A Massive Next Five For The Reds

There is an extent to which, right now, we’re living in Schroedinger’s Premier League season. Liverpool are nine points off the top and eight behind Manchester City, albeit with a game-in-hand. To all intents and purposes, our season is already dead. Yet whilst we still have to play both the league leaders and Sportswash FC twice apiece, there is always hope. Dead and not dead simultaneously, much like the physicist’s infamous cat. All the manager and players can do is keep plugging away, hoping that the plans that were put in place before the start of the campaign can come to fruition sooner rather than later. Our Champions League dream is also hanging by a thread, having lost one and won one of our opening two games. Though it feels difficult to imagine us winning it right now, that is a situation that the Reds have been in many times before in Europe’s top competition.

There is no doubt in my mind that Jürgen Klopp and his team will have used the last month to look at what’s to come and done their best to figure out a way forward. In some ways, he’ll be feeling relatively relaxed. Though our season hasn’t started as well as he’d have liked, the German will know that the under-lying numbers suggest we should’ve done better than we did. He won’t be planning on throwing the baby out with the bathwater, instead looking to see how we can re-group and go again. The ‘Mentality Monsters’ aren’t dead, they’ve just been depleted for a time and are now welcoming numbers back to their ranks. Klopp will also know that this is a season like no other, with the World Cup in the middle of it offering a curveball like never before. How teams cope with it will be crucial, so he’ll know that if we can keep ourselves within touching distance heading into the tournament then we’ll be ok. With that in mind, our next five games are season defining.

The League Could Slip Away; Or Come Back Into Focus

When we play Brighton & Hove Albion on Saturday, the game will come 28 days after our last match. Covid-season aside, that will be the longest break that the club has had without a game since 1979. Graham Potter’s Brighton would have offered a particular challenge, yet we can’t be too confident about taking on Roberto De Zerbi‘s team considering how little we know about how they’ll play. On top of that, we don’t cope well with long breaks under Jürgen Klopp, so I’m not feeling as confident as I’d like to be. That being said, it is a home game so I do expect the crowd to play its part. Our next league game after that is against Arsenal, who have only dropped points in one of their seven games so far. The good news, as far as Liverpool are concerned, is that the Gunners haven’t really had to play anyone decent yet and their defeat came to Manchester United. The bad news is that we haven’t had to play anyone decent and also lost to United.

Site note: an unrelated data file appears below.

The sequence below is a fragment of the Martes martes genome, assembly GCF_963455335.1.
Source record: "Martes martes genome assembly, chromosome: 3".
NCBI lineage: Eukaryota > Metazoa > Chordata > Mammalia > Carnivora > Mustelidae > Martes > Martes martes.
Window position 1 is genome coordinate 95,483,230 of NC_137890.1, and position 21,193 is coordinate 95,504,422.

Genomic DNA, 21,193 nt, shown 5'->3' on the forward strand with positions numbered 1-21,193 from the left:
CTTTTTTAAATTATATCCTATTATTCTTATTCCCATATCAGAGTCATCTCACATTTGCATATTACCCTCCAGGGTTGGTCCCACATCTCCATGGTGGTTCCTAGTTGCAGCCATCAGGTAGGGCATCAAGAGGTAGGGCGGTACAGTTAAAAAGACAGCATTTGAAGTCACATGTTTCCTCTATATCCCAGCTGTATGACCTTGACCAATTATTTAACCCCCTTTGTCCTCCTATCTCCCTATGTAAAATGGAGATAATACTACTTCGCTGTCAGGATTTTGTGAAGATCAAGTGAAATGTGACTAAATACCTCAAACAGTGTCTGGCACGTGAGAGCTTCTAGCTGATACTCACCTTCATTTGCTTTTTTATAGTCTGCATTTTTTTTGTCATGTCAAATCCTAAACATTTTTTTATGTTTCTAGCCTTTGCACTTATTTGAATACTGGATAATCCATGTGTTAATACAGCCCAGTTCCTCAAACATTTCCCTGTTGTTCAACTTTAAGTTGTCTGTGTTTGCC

Obviously we can’t count our chickens, especially not when you consider how we’ve played so far this season, but if we defeat them and win our game in hand, we’d be three points behind them, so I’m not overly worried about Arsenal. The next league game after them, though, is against Manchester City. Lose that and we can all but kiss goodbye to any slim chance we have of winning the league. Schroedinger’s cat will have been taken out of the box and the truth revealed to all. Quietly, though, Manchester City haven’t looked all that impressive yet this season. Yes, Erling Harland has looked as impressive as we all thought he would and has scored goals aplenty, but goals aren’t what City have been lacking at any point. He didn’t help them when they drew with Aston Villa and Newcastle, so they are fallible. The question is, will we be the Liverpool that turned up and blew them away in the Community Shield, or the shadow of ourselves we’ve seen the rest of the time?

A Chance To Get The Champions League Back On Track

Steven Gerrard once managing them aside, there isn’t a lot that ties Liverpool to Rangers. The Scottish club are a side that loves the Royal Family and believes in the Union, whilst most Reds would happily see Liverpool annexed from the rest of the country and re-join the European Union. I can already envision Rangers fans singing ‘God Save The King’ and Liverpool supporters booing it, much to the chagrin of the rest of the country. That is all off the pitch shenanigans, though, with what happens on the pitch being key to our success. The Reds are being presented with a double-header against a clearly inferior side, giving us a chance to put six more points on the board and one foot in the next round of the competition. If Ajax and Napoli can take points from each other than that will set us up really nicely for the second-half of the group stage, so we really do need to put the Scottish Loyalists to the sword as convincingly as possible.

Rangers, of course, will have smelt blood from Liverpool’s loss to Napoli and our inability to score the decisive goal against Ajax until right at the end of the match. Not only that, but the Scottish side will also be pretty desperate to prove that football north of the border is every bit as good as what the Premier League can offer. It is a Battle of Britain that we dare not lose, not only because of what that would mean for our Champions League hopes but also because of how we’d struggle to live it down for years to come. In amongst the matches against Arsenal and City, with the prelude that is Brighton, these games are likely to make or break Liverpool’s season. At the end of the next five matches, we will have a better sense of what is in Schroedinger’s box. Lose any of them and our campaign will be all but over. Win them all, however, and we’ll put ourselves right back in the mix for the two biggest trophies in world football.

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